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The famous Hotel Des Indes in The Hague, Netherlands ?? where it’s possible to enjoy a four course afternoon tea. A classic building amongst embassy residences, it’s well worth a visit even for a cup of tea. – – @thisisthehague @travwriters #bgtw #thisisthehague #instagramnetherlands #instanetherlands #visitthehague #netherlandsgram #lifebeyondborders #travelwriter #lifeofatravelwriter #lifeofatravelblogger #travelbloggerlife #travelwriterlife #visiteurope #luxurylife #afternoontea #hoteldesindes @hoteldesindesthehague #luxuryhague
It has 92 rooms and decor includes intricately designed plasterwork in the ceilings, long drapes, rich carpets – but be prepared for a ‘traditional’ experience ie: it’s quite sombre in colour, in fitting with the seriousness of the clientele.
I was fortunate enough to be treated to an Afternoon Tea experience with The Hague’s Convention Bureau’s City Host – an affable and informative young man with a wealth of experience and knowledge about The Hague and the hotel itself.
We sat and I enjoyed a wonderful 4 course experience: three savoury and one cake tier at the end with desserts.
Expect different types of tea, shellfish, a variety of luxurious sandwiches – all served in small, manageable portions – so don’t worry if you feel you can’t eat everything.
Pictures speak a 1000 words, so see the images above and below of a High Tea experience at Hotel Des Indes, in its opulent surroundings.
Best Places to eat in The Hague – Restaurants
Located very centrally, right by the Grote Markt in town (literally translating to Main Market square) and opposite the Metro stop, sits Bleyenberg. It’s a restaurant with roof terrace – the first in The Hague, coffee and cocktail bar, nightclub and meeting spaces. I had the opportunity to sample their cuisine and chose two appetisers of risotto with asparagus and grilled broccoli with cashew nuts, garlic and lemon. I topped it off with a dark chocolate pie with passion fruit foam and mango (my mouth’s watering at the memory).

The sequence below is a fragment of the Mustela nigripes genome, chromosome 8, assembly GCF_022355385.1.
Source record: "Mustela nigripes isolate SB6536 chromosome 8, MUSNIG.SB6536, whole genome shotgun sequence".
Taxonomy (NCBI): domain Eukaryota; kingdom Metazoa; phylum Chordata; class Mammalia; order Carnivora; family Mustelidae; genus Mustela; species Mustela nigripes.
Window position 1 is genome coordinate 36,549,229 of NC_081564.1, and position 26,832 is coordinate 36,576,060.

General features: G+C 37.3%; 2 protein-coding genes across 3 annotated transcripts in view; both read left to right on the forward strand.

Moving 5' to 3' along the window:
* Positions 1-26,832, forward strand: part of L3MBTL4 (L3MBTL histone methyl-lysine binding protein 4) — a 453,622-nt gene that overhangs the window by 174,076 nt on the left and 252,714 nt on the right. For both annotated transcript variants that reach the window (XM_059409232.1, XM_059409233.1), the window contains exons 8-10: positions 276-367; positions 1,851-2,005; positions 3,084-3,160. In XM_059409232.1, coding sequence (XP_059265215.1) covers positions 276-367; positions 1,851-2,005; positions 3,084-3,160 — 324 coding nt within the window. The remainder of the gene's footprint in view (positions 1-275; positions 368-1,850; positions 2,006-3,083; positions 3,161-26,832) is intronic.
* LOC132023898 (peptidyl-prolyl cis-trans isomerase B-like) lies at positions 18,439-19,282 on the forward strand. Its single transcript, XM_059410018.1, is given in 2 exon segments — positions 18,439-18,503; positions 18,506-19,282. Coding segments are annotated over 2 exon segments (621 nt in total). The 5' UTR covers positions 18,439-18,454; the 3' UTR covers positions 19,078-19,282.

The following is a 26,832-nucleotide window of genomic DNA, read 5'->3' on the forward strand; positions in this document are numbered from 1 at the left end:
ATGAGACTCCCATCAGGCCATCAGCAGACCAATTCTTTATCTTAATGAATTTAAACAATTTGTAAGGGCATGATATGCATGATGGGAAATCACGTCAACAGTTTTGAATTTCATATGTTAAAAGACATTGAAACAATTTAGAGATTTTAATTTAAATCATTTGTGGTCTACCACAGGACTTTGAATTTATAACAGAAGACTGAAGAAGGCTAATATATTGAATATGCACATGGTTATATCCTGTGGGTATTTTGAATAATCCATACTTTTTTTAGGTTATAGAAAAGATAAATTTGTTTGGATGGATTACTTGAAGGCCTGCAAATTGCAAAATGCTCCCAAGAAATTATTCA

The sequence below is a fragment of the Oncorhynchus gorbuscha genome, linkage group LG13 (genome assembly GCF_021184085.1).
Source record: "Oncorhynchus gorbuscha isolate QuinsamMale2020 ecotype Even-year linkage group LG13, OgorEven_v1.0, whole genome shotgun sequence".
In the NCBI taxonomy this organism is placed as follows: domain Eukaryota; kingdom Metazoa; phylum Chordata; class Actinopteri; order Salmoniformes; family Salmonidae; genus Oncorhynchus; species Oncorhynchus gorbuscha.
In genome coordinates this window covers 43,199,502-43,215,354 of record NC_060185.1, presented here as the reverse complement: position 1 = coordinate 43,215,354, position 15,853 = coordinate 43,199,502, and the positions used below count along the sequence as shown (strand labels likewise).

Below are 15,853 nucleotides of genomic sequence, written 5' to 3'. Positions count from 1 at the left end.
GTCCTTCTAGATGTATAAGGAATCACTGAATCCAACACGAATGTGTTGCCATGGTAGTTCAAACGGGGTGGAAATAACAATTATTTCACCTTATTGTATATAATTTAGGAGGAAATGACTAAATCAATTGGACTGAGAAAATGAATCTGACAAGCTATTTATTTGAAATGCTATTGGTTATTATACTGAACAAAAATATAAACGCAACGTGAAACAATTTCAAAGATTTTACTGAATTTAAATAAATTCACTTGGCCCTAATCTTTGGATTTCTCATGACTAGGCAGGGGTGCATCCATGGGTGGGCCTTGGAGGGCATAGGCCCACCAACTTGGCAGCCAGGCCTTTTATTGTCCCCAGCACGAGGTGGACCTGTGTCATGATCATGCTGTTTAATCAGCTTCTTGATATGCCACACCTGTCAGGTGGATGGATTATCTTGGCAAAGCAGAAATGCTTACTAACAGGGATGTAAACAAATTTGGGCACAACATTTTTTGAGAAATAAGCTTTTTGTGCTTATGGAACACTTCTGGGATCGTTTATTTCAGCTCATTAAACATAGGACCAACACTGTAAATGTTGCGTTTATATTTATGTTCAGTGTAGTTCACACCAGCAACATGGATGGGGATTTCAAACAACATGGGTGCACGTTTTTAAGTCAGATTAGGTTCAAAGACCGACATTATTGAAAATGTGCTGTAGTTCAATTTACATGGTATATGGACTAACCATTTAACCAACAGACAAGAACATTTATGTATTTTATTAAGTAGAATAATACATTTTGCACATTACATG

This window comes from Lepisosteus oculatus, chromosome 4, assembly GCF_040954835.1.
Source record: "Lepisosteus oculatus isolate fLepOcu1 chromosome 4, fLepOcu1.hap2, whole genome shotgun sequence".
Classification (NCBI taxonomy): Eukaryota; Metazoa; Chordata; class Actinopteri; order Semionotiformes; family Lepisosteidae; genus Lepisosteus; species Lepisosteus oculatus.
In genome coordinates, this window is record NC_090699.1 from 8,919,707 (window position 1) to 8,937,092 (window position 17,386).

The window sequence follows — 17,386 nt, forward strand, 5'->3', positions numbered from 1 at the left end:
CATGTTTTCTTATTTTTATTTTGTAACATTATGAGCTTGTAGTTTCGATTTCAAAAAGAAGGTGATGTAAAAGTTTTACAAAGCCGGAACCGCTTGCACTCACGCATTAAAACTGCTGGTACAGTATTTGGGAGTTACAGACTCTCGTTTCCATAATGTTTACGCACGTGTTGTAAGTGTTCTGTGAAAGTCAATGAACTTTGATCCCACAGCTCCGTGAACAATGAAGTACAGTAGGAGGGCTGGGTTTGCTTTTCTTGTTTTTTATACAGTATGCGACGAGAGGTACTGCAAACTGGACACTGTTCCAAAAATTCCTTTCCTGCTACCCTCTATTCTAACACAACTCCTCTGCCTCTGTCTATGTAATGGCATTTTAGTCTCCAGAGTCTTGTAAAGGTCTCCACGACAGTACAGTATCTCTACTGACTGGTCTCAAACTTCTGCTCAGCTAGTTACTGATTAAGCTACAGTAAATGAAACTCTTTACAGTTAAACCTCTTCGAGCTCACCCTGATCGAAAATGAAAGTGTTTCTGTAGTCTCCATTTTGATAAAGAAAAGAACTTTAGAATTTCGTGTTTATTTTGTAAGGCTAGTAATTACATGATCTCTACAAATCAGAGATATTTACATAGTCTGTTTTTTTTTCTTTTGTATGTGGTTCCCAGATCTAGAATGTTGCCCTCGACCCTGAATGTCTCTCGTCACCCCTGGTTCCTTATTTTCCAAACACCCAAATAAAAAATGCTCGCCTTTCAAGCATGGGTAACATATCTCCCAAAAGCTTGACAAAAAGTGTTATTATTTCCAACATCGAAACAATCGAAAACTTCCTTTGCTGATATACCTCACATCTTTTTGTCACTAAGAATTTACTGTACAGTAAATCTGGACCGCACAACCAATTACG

You can see, therefore, the menu’s quite contemporary.
I’ll be honest: whilst the food’s excellent, I found the layout a bit too open plan for me. When I’m dining, I like to have privacy and not be exposed in the middle of the room – even if people are more than likely buried in their mobile phones. The bar’s a square in the centre of the room, then the open plan kitchen can be viewed along the back wall.
As I say: great food, maybe lacking a little in privacy.
Best Places to eat in The Hague – fries!
Now we come to one of my random favourites:
I’d heard from somewhere that a favourite in the Netherlands is chips (fries) and mayonnaise. I love eating that anyway, so what better place than to eat them in their country of origin? (The Belgians might disagree with me, but never mind).
It’s pretty centrally located and also near the Peace Palace, making this take out/sleek cafe place a great place for office workers and tourists alike to come. There’s more than chips on their menu – hot dogs, hamburgers, chicken burgers, cheese croquettes, for example. But I was there for the chips. And I chose three different mayonnaises to trial out: truffle (my favourite), citroen (with a hint of lemon) and just straight mayonnaise, but somehow this was creamier than the ones I’ve had in the past.
It was opened by Michelin star chef Niven Kunz.
Sitting on the pavement chairs, I loved knowing that I was effectively eating Michelin star chips and mayonnaise!
What’s your favourite Dutch dish – and where did you eat it?